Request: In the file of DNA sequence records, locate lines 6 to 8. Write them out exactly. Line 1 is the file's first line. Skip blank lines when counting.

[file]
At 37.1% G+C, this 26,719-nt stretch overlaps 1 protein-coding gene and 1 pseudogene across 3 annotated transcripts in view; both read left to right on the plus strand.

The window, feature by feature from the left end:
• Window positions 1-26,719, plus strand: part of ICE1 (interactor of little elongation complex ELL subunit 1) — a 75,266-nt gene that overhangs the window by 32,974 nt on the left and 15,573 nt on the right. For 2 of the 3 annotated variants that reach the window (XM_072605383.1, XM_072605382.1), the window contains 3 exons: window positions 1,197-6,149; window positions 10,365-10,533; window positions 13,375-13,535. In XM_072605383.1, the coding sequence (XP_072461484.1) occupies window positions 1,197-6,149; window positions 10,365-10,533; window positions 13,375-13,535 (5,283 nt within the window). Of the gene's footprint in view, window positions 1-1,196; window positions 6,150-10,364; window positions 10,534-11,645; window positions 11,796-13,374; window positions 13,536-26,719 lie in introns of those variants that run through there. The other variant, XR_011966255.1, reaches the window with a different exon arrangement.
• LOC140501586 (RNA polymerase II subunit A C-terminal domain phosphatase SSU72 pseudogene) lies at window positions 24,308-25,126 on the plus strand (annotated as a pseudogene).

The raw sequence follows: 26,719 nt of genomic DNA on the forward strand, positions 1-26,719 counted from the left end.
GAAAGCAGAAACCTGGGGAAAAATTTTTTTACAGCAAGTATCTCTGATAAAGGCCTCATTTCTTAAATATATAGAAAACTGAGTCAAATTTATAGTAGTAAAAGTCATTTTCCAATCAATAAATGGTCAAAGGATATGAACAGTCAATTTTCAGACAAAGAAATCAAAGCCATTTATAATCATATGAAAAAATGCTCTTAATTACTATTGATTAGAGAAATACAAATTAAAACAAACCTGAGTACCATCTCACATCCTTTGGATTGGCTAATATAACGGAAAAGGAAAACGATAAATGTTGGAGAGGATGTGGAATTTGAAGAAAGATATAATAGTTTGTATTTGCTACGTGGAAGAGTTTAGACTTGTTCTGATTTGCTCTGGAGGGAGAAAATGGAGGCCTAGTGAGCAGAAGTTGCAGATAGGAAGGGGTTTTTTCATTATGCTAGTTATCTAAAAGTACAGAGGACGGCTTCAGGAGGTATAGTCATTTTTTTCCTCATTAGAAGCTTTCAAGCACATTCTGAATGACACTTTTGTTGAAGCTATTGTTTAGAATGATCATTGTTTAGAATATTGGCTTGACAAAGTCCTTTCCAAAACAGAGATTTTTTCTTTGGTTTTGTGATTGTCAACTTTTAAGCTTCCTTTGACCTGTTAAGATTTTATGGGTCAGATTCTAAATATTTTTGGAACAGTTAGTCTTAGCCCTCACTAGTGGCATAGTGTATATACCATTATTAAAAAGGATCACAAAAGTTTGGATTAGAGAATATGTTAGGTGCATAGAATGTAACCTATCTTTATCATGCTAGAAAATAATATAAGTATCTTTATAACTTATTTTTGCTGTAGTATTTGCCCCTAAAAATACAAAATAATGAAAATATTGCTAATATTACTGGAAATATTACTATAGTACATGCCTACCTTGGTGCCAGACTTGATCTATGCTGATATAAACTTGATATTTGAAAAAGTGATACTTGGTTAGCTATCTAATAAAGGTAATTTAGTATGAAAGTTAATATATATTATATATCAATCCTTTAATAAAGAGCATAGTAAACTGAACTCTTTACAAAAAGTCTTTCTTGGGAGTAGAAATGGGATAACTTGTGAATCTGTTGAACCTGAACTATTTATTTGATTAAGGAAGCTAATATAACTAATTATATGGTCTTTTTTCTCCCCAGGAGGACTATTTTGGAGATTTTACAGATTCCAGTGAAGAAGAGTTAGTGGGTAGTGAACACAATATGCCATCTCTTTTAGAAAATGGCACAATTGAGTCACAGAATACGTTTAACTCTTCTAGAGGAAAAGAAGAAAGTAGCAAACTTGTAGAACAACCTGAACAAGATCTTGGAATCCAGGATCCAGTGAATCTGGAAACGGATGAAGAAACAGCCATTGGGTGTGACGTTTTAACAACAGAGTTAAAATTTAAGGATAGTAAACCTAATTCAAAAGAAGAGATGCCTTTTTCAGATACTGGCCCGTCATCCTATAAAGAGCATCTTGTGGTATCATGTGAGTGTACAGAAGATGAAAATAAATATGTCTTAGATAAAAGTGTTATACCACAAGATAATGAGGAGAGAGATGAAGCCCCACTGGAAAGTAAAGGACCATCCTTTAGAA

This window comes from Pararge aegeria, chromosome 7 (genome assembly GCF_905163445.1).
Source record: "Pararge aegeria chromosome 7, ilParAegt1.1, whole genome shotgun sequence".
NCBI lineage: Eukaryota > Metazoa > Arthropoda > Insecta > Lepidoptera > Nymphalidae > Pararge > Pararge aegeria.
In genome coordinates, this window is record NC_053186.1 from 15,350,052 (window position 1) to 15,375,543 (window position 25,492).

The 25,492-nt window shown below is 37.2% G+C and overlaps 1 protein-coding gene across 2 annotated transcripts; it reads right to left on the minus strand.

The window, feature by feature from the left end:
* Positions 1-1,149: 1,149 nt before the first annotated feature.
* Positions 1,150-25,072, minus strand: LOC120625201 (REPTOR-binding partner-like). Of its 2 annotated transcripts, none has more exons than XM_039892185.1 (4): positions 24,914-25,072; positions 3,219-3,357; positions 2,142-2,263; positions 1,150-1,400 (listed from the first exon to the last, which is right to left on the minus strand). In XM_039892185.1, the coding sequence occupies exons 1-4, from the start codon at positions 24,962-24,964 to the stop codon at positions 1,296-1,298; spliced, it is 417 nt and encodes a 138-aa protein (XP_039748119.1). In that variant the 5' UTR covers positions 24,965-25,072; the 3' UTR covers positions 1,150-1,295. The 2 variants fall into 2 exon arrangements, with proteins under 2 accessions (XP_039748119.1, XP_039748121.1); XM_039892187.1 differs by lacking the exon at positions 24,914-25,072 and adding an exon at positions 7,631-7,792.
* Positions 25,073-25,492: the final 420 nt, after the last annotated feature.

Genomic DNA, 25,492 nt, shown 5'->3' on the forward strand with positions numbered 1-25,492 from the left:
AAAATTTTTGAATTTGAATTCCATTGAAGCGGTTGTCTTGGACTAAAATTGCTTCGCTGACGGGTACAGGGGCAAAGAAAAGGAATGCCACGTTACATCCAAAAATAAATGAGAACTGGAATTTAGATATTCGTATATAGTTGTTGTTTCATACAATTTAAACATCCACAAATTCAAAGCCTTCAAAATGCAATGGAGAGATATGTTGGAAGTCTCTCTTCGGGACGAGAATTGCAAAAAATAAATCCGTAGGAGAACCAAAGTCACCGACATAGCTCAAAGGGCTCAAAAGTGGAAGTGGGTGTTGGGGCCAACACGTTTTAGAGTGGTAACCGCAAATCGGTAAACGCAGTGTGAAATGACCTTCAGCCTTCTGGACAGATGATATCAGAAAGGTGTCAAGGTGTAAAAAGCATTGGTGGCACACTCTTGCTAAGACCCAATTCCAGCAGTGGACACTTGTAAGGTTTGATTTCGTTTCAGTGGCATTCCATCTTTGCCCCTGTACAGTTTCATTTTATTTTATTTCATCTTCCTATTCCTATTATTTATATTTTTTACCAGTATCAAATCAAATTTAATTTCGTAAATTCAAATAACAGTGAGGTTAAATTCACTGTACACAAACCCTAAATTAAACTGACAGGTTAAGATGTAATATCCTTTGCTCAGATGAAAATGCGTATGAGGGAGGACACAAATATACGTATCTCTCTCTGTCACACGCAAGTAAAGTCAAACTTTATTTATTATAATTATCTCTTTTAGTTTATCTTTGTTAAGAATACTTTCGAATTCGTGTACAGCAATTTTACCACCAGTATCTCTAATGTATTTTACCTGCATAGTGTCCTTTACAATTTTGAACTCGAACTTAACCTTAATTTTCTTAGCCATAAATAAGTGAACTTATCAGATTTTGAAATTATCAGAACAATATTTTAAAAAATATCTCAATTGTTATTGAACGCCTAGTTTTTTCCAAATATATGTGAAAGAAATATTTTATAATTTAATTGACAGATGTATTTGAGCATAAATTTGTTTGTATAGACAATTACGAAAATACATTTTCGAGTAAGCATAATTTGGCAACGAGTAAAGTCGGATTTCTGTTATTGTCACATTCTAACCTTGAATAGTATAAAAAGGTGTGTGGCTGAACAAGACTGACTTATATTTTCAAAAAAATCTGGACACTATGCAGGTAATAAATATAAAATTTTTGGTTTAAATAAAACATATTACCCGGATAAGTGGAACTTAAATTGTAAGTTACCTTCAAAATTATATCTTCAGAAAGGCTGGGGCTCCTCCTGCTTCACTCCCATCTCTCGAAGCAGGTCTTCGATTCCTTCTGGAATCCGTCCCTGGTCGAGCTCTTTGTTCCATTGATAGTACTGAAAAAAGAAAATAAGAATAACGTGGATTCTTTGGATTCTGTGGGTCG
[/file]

GAAAGCAGAAACCTGGGGAAAAATTTTTTTACAGCAAGTATCTCTGATAAAGGCCTCATTTCTTAAATATATAGAAAACTGAGTCAAATTTATAGTAGTAAAAGTCATTTTCCAATCAATAAATGGTCAAAGGATATGAACAGTCAATTTTCAGACAAAGAAATCAAAGCCATTTATAATCATATGAAAAAATGCTCTTAATTACTATTGATTAGAGAAATACAAATTAAAACAAACCTGAGTACCATCTCACATCCTTTGGATTGGCTAATATAACGGAAAAGGAAAACGATAAATGTTGGAGAGGATGTGGAATTTGAAGAAAGATATAATAGTTTGTATTTGCTACGTGGAAGAGTTTAGACTTGTTCTGATTTGCTCTGGAGGGAGAAAATGGAGGCCTAGTGAGCAGAAGTTGCAGATAGGAAGGGGTTTTTTCATTATGCTAGTTATCTAAAAGTACAGAGGACGGCTTCAGGAGGTATAGTCATTTTTTTCCTCATTAGAAGCTTTCAAGCACATTCTGAATGACACTTTTGTTGAAGCTATTGTTTAGAATGATCATTGTTTAGAATATTGGCTTGACAAAGTCCTTTCCAAAACAGAGATTTTTTCTTTGGTTTTGTGATTGTCAACTTTTAAGCTTCCTTTGACCTGTTAAGATTTTATGGGTCAGATTCTAAATATTTTTGGAACAGTTAGTCTTAGCCCTCACTAGTGGCATAGTGTATATACCATTATTAAAAAGGATCACAAAAGTTTGGATTAGAGAATATGTTAGGTGCATAGAATGTAACCTATCTTTATCATGCTAGAAAATAATATAAGTATCTTTATAACTTATTTTTGCTGTAGTATTTGCCCCTAAAAATACAAAATAATGAAAATATTGCTAATATTACTGGAAATATTACTATAGTACATGCCTACCTTGGTGCCAGACTTGATCTATGCTGATATAAACTTGATATTTGAAAAAGTGATACTTGGTTAGCTATCTAATAAAGGTAATTTAGTATGAAAGTTAATATATATTATATATCAATCCTTTAATAAAGAGCATAGTAAACTGAACTCTTTACAAAAAGTCTTTCTTGGGAGTAGAAATGGGATAACTTGTGAATCTGTTGAACCTGAACTATTTATTTGATTAAGGAAGCTAATATAACTAATTATATGGTCTTTTTTCTCCCCAGGAGGACTATTTTGGAGATTTTACAGATTCCAGTGAAGAAGAGTTAGTGGGTAGTGAACACAATATGCCATCTCTTTTAGAAAATGGCACAATTGAGTCACAGAATACGTTTAACTCTTCTAGAGGAAAAGAAGAAAGTAGCAAACTTGTAGAACAACCTGAACAAGATCTTGGAATCCAGGATCCAGTGAATCTGGAAACGGATGAAGAAACAGCCATTGGGTGTGACGTTTTAACAACAGAGTTAAAATTTAAGGATAGTAAACCTAATTCAAAAGAAGAGATGCCTTTTTCAGATACTGGCCCGTCATCCTATAAAGAGCATCTTGTGGTATCATGTGAGTGTACAGAAGATGAAAATAAATATGTCTTAGATAAAAGTGTTATACCACAAGATAATGAGGAGAGAGATGAAGCCCCACTGGAAAGTAAAGGACCATCCTTTAGAA

This window comes from Pararge aegeria, chromosome 7 (genome assembly GCF_905163445.1).
Source record: "Pararge aegeria chromosome 7, ilParAegt1.1, whole genome shotgun sequence".